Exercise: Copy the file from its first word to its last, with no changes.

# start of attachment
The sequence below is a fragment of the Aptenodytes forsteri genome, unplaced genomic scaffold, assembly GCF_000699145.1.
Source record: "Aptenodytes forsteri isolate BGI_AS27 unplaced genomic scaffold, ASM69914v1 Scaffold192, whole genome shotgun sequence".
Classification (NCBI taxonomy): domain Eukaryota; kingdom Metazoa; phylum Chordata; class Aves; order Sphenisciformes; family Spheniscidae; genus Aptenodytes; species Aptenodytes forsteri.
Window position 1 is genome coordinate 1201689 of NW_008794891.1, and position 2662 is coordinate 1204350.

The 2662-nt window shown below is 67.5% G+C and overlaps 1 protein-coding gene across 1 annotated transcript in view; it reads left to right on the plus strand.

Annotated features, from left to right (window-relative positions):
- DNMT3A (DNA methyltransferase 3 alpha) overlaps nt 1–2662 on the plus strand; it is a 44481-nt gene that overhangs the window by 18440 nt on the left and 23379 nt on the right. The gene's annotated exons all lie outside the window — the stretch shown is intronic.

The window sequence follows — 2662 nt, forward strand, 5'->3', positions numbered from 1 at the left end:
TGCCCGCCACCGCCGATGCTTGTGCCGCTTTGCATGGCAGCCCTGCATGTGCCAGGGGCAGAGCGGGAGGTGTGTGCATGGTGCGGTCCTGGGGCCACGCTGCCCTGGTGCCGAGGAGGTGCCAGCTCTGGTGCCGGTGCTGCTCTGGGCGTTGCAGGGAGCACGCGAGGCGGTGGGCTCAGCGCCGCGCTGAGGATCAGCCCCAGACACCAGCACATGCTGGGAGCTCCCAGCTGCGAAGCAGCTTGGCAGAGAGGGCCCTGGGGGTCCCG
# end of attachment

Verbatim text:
The sequence below is a fragment of the Aptenodytes forsteri genome, unplaced genomic scaffold, assembly GCF_000699145.1.
Source record: "Aptenodytes forsteri isolate BGI_AS27 unplaced genomic scaffold, ASM69914v1 Scaffold192, whole genome shotgun sequence".
Classification (NCBI taxonomy): domain Eukaryota; kingdom Metazoa; phylum Chordata; class Aves; order Sphenisciformes; family Spheniscidae; genus Aptenodytes; species Aptenodytes forsteri.
Window position 1 is genome coordinate 1201689 of NW_008794891.1, and position 2662 is coordinate 1204350.

The 2662-nt window shown below is 67.5% G+C and overlaps 1 protein-coding gene across 1 annotated transcript in view; it reads left to right on the plus strand.

Annotated features, from left to right (window-relative positions):
- DNMT3A (DNA methyltransferase 3 alpha) overlaps nt 1–2662 on the plus strand; it is a 44481-nt gene that overhangs the window by 18440 nt on the left and 23379 nt on the right. The gene's annotated exons all lie outside the window — the stretch shown is intronic.

The window sequence follows — 2662 nt, forward strand, 5'->3', positions numbered from 1 at the left end:
TGCCCGCCACCGCCGATGCTTGTGCCGCTTTGCATGGCAGCCCTGCATGTGCCAGGGGCAGAGCGGGAGGTGTGTGCATGGTGCGGTCCTGGGGCCACGCTGCCCTGGTGCCGAGGAGGTGCCAGCTCTGGTGCCGGTGCTGCTCTGGGCGTTGCAGGGAGCACGCGAGGCGGTGGGCTCAGCGCCGCGCTGAGGATCAGCCCCAGACACCAGCACATGCTGGGAGCTCCCAGCTGCGAAGCAGCTTGGCAGAGAGGGCCCTGGGGGTCCCG